Recently, advances in the computational circuits art have brought to the forefront a class of highly parallel computation circuits that solve a large class of complex problems in analog fashion. These circuits comprise a plurality of amplifiers having a sigmoid transfer function and a resistive feedback network that connects the output of each amplifier to the input of the other amplifiers. Each amplifier input also includes a capacitor connected to ground and a conductance connected to ground which may or may not include a capacitor and a conductor in addition to the parasitic capacitance and conductance. Input currents are fed into each amplifier input, and output is obtained from the collection of output voltages of the amplifiers.
A generalized diagram of this circuit is shown in FIG. 1, depicting amplifiers 10, 11, 12, 13 and 14 with positive and negative outputs V1, V2, V3, V4, and VN, respectively. Those outputs are connected to an interconnection block 20 which has output lines 41-45 connected to the input ports of amplifiers 10-14, respectively. Within interconnection block 20, each output voltage Vi is connected to each and every output line of block 20 through a conductance (e.g., resistor). For convenience, the conductance may be identified by the specific output line (i.e., source) that is connected by the conductance to a specific voltage line. For example, T21 + identifies the conductance that connects the non-inverting output V2 to the input of the first amplifier (line 41).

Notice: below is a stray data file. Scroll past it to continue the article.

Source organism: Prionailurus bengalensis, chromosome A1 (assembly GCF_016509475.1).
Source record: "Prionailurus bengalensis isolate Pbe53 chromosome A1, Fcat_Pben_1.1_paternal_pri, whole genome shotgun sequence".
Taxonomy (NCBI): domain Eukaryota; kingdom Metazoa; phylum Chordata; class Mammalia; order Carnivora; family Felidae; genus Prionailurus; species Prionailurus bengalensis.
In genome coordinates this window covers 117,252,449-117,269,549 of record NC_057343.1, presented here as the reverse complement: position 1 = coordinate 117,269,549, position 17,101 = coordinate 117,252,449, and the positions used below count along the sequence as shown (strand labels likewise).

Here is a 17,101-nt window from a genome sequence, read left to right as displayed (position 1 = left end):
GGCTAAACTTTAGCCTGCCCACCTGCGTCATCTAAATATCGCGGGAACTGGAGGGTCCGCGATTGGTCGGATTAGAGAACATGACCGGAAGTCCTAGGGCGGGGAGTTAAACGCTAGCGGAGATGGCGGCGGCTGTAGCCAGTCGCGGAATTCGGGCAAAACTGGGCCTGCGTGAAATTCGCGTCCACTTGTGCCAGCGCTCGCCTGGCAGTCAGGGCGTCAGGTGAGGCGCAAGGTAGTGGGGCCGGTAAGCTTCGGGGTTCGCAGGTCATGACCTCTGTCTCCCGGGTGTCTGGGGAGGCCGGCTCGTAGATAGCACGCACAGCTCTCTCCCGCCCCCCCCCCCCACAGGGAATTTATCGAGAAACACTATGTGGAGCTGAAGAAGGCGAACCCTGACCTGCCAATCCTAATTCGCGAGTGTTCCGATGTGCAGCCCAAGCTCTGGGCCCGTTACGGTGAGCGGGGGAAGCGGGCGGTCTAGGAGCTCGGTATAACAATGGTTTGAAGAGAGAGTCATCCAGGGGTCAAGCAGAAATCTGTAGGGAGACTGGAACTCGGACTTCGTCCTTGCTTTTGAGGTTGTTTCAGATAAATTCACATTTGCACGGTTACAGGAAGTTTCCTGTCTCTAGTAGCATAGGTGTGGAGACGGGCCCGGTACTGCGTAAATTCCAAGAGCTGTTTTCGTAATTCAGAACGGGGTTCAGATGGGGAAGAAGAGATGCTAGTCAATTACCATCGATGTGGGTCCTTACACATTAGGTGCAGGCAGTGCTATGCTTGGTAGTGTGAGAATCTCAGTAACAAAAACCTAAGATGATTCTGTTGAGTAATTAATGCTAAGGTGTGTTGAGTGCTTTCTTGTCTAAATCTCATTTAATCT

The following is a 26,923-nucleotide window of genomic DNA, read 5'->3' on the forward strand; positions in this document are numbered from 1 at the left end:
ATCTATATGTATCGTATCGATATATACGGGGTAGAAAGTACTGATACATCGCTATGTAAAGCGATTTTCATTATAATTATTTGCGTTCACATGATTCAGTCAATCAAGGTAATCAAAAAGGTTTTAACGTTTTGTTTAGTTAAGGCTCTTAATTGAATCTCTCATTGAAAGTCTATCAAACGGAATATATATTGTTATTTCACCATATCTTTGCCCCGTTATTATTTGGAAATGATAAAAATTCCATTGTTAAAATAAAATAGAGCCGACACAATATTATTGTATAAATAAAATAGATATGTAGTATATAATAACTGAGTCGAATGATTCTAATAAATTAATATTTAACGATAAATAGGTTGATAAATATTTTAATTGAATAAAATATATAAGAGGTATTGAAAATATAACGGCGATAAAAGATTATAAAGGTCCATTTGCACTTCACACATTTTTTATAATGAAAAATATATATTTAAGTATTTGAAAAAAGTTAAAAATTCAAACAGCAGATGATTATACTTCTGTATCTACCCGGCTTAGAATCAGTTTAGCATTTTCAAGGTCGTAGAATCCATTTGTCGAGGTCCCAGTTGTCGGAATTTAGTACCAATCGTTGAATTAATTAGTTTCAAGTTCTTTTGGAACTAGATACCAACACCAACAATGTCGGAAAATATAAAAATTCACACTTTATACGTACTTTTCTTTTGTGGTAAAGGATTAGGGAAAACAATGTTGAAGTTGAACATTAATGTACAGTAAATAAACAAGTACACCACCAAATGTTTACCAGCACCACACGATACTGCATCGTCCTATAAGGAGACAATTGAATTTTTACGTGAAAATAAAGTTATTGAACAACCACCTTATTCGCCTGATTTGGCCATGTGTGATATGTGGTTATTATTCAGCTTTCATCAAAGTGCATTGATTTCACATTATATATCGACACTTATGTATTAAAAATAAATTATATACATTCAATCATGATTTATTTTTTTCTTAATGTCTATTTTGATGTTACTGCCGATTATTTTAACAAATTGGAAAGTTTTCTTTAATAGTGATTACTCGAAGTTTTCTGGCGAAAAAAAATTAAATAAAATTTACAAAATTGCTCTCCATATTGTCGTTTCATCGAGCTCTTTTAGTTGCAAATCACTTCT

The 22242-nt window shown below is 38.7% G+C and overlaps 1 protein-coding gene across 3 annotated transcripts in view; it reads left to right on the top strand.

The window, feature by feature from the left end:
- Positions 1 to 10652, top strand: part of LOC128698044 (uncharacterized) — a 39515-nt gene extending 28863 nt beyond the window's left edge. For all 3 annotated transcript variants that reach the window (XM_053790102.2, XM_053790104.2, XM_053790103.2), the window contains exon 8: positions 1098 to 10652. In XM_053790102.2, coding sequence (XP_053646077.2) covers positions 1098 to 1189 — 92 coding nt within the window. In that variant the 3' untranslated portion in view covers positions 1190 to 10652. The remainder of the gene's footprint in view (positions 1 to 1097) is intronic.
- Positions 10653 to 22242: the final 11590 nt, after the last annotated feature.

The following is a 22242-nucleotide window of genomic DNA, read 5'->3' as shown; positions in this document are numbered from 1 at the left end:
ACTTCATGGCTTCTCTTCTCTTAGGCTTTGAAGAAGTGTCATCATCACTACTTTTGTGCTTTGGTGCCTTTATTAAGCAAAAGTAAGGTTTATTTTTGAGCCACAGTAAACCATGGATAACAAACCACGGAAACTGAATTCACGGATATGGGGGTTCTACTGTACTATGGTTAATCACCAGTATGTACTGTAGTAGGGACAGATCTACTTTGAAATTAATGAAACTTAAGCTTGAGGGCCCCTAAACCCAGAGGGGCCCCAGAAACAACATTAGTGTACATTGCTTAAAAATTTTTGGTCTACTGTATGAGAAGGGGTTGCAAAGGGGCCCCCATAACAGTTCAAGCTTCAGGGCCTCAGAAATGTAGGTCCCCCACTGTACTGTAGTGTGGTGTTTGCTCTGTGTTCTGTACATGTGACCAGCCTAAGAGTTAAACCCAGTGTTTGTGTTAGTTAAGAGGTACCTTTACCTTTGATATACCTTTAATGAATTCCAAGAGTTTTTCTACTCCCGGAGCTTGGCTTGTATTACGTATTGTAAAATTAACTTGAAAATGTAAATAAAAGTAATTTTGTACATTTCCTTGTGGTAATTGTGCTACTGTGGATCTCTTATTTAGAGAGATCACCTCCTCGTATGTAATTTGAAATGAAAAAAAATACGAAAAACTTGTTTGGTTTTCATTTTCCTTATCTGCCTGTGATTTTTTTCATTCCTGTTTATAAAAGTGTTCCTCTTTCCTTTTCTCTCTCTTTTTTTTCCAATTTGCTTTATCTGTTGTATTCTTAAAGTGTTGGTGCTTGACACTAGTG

Also connected to each amplifier input port is a parallel arrangement of a resistor and a capacitor (with the second lead of the resistor and capacitor connected to ground), and means for injecting a current into each input port (from some outside source).
Applying Kirchoff's current law to the input port of each amplifier i of FIG. 1 yields the equation: ##EQU1## where Ci is the capacitance between the input of amplifier i and ground,
1/Ri is the equivalent resistance and it equals ##EQU2## where ρi is the resistance between the input of amplifier i and ground,
Ui is the voltage at the input of amplifier i,
Tij + is the a conductance between the non-inverting output of amplifier j and the input of amplifier i,
Tij - is the a conductance between the inverting output of amplifier j and the input of amplifier i,
Vj is the positive output voltage of amplifier j, related to Uj by the equation Vj =gi (Uj), and
Ii is the current driven into the input port of amplifier i by an external source.
When Tij + and Tij - are disjoint, Tij + -Tij - may for convenience be expressed as Tij, and it is well known that a circuit satisfying Equation (1) with symmetric Tij terms is stable. It is also well known that such a circuit responds to applied stimuli, and reaches a steady state condition after a short transition time. At steady state, dui /dt=0 and dVi /dt=0.